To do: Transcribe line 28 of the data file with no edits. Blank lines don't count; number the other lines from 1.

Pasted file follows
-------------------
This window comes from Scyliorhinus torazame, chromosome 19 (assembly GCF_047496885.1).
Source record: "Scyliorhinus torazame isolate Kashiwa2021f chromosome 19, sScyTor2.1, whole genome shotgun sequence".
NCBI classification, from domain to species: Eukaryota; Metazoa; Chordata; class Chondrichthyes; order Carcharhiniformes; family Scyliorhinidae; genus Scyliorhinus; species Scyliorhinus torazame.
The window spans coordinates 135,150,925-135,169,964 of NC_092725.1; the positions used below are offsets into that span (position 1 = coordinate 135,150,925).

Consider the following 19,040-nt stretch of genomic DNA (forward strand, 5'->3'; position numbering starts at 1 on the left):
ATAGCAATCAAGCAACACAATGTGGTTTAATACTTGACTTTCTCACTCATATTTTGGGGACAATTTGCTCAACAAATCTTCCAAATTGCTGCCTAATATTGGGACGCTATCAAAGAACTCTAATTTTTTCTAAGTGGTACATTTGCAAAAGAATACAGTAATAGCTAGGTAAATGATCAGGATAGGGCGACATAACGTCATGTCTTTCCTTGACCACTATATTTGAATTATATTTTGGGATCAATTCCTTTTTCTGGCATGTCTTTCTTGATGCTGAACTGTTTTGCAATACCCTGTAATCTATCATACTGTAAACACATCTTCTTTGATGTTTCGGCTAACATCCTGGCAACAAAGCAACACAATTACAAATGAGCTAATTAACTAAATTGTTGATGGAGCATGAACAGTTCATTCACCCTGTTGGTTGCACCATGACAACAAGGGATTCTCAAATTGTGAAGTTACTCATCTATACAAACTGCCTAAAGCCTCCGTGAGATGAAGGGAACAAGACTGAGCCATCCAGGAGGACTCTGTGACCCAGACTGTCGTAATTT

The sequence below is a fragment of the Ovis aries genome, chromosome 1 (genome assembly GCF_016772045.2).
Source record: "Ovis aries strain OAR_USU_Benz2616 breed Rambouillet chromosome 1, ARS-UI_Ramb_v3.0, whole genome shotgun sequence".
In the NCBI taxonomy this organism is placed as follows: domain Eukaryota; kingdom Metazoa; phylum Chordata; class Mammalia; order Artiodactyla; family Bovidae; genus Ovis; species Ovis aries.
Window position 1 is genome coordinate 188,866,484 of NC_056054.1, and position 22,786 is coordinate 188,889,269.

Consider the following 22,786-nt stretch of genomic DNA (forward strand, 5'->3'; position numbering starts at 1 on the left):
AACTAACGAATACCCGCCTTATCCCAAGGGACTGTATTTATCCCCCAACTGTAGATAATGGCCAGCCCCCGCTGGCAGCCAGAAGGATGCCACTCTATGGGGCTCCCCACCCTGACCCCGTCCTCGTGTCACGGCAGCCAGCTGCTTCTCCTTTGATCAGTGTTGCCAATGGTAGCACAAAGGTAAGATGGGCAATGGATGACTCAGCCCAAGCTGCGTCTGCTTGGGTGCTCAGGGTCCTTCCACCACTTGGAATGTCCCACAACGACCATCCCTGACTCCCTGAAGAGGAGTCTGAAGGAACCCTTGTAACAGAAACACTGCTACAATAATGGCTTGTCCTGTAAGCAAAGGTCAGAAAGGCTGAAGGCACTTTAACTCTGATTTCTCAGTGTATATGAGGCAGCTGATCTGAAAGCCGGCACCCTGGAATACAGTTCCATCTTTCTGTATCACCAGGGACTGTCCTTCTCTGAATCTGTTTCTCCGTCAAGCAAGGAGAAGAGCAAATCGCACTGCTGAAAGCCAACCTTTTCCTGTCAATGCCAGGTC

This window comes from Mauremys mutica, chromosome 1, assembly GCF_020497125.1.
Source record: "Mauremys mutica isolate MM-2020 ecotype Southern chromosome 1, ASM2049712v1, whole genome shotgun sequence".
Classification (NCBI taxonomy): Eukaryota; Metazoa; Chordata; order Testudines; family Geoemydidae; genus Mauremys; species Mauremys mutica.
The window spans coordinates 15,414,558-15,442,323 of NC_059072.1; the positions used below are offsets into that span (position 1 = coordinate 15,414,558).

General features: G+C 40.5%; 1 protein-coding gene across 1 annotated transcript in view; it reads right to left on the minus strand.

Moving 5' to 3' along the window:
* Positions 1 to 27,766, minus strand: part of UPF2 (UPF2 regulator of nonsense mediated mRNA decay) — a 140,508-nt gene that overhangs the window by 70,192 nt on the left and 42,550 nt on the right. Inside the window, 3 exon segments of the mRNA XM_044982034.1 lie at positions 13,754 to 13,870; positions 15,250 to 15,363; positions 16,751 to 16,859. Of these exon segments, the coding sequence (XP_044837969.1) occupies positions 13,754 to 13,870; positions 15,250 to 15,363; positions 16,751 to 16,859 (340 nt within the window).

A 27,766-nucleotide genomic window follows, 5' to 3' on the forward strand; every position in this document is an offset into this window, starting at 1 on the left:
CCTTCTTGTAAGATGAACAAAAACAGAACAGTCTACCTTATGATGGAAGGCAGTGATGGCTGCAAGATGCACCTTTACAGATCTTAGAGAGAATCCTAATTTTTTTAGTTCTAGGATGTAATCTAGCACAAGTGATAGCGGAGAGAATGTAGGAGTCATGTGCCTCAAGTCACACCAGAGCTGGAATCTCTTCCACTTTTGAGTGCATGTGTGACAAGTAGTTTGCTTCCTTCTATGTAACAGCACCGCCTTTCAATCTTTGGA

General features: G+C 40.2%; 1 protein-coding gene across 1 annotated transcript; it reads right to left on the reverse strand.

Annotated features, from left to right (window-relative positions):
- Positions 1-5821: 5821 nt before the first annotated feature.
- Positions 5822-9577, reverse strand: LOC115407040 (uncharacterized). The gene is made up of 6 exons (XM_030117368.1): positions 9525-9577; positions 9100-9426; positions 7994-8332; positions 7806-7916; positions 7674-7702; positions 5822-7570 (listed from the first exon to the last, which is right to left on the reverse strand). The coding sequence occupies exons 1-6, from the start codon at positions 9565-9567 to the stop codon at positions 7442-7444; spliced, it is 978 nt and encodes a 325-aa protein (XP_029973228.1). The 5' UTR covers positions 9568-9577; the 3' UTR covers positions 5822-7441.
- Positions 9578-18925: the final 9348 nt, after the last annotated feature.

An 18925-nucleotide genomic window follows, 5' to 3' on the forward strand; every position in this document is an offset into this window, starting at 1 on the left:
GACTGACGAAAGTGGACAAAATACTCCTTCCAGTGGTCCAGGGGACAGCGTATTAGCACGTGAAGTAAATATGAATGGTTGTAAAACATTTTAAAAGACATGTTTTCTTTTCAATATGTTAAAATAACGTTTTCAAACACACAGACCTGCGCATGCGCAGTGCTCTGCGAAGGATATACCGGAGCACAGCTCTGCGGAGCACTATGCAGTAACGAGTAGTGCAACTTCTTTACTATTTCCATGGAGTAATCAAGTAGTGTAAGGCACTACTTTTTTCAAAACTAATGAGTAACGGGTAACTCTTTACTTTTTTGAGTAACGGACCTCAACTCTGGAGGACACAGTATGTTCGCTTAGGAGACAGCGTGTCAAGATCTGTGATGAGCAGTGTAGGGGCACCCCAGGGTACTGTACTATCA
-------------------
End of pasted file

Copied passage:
GACTGACGAAAGTGGACAAAATACTCCTTCCAGTGGTCCAGGGGACAGCGTATTAGCACGTGAAGTAAATATGAATGGTTGTAAAACATTTTAAAAGACATGTTTTCTTTTCAATATGTTAAAATAACGTTTTCAAACACACAGACCTGCGCATGCGCAGTGCTCTGCGAAGGATATACCGGAGCACAGCTCTGCGGAGCACTATGCAGTAACGAGTAGTGCAACTTCTTTACTATTTCCATGGAGTAATCAAGTAGTGTAAGGCACTACTTTTTTCAAAACTAATGAGTAACGGGTAACTCTTTACTTTTTTGAGTAACGGACCTCAACTCTGGAGGACACAGTATGTTCGCTTAGGAGACAGCGTGTCAAGATCTGTGATGAGCAGTGTAGGGGCACCCCAGGGTACTGTACTATCA